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Film: Dead Man
Sunday, October 12, 2008 - 3:00pm
Director Jim Jarmusch's first and only undertaking of the western genre is a stunning achievement. Johnny Depp plays William Blake, who ventures westward by train to the dystopian town of Machine in search of work. While there, he meets Thel (Mili Avital), whose boyfriend (Gabriel Bryne) catches them in bed. The violence that ensues causes Blake to scramble across the wilderness with a bullet in his chest. Pursued by savage bounty hunters, his journey is an extended death scenehe avoids one meeting with mortality before encountering another. Blake encounters a world of danger and decay rather than promise and freedomthe significance of Jarmusch's particular brand of hellishness is important. In 1893 (exactly a century after Blake the poet printed his America a Prophecy) the historian Frederick Jackson Turner advanced a tremendous and controversial thesis about American history. Its essential thrust was this: America's frontier was a vital factor in its national character, and that the frontier had run out. (This offered a historical context for the United States's swift and subsequent interventions into the Philippines, Central America, and the Caribbean during the turn of the century.) Dead Man suggests that the American West was indeed vital, but was a place of death rather than growth. Instead of an optimistic assessment of virgin land and opportunity, the film presents the spread of what one might call "white blight," the viral meanness and ignorance spread by European industrialism onto the lands of the lands of the indigenous tribes. That Jarmusch respects but thankfully falls short of romanticizing his Native American characters is one of Dead Man's more singular points of interest, not to mention its dazzling cast and an unforgettable ending.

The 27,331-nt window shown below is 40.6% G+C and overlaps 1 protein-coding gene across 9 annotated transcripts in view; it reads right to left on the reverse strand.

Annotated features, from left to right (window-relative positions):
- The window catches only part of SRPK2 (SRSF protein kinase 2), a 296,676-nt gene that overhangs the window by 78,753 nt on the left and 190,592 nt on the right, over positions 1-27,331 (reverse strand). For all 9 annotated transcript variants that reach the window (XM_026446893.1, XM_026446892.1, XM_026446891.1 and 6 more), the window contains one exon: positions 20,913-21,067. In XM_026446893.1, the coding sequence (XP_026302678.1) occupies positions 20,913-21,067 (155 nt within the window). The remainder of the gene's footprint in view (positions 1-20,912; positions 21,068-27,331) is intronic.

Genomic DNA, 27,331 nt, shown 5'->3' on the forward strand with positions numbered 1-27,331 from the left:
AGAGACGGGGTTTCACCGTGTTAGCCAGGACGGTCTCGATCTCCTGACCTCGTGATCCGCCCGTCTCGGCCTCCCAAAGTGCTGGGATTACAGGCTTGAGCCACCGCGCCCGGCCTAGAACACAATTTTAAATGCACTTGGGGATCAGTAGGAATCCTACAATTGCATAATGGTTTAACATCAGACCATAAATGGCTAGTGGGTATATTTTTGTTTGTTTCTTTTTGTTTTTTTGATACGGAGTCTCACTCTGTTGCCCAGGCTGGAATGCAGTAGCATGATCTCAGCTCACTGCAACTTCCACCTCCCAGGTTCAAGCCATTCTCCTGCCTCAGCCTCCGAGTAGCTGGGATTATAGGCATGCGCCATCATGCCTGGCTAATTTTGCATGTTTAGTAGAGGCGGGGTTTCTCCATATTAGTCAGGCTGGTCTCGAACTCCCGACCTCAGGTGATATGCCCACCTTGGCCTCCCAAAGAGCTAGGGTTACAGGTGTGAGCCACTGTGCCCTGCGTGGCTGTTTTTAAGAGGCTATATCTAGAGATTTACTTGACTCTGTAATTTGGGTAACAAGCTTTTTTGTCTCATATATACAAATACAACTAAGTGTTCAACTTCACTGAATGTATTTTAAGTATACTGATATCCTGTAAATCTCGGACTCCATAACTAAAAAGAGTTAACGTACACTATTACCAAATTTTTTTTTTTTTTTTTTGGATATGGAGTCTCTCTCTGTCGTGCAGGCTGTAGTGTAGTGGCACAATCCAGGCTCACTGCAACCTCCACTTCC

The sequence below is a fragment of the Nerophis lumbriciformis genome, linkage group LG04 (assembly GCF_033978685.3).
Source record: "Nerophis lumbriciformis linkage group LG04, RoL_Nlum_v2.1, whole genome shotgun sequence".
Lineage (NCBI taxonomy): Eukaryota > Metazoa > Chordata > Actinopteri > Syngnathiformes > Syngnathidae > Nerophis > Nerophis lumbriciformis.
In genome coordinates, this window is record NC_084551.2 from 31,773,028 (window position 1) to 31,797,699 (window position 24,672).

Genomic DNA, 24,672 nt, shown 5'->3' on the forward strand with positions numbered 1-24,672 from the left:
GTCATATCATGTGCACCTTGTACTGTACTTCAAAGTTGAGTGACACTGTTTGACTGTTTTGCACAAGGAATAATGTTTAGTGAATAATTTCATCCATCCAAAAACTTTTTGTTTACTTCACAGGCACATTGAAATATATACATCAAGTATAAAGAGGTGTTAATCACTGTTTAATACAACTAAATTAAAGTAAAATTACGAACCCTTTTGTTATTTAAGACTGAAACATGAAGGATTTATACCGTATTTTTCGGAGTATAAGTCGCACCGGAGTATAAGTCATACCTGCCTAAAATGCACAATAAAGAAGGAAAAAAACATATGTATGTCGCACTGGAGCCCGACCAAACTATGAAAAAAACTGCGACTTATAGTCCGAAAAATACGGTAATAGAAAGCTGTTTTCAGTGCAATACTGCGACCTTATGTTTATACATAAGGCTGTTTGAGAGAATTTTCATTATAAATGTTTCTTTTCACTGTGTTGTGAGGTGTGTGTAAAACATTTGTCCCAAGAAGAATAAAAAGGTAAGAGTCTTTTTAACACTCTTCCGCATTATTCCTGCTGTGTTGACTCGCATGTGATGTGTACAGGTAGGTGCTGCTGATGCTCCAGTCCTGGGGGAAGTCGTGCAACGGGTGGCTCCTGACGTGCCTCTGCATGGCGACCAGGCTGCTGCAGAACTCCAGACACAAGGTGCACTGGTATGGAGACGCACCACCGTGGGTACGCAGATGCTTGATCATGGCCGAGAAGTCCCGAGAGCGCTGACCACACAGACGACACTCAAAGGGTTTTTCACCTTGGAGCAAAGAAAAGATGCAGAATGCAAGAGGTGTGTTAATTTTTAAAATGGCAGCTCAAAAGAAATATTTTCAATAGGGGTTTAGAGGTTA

--- Slant Magazine

Dead Man (1996 Jim Jarmusch)
35mm Film
121 mins
October 10th & 11th at 7:00 pm and 9:30 pm, October 12th @ 3 pm
5th Ave Cinema, 510 SW Hall St. @ PSU
Free for PSU Students, Faculty and Staff with ID; $2 for Other Students, Seniors and Children; $3 General Admission

For more information:
PSU Film Committee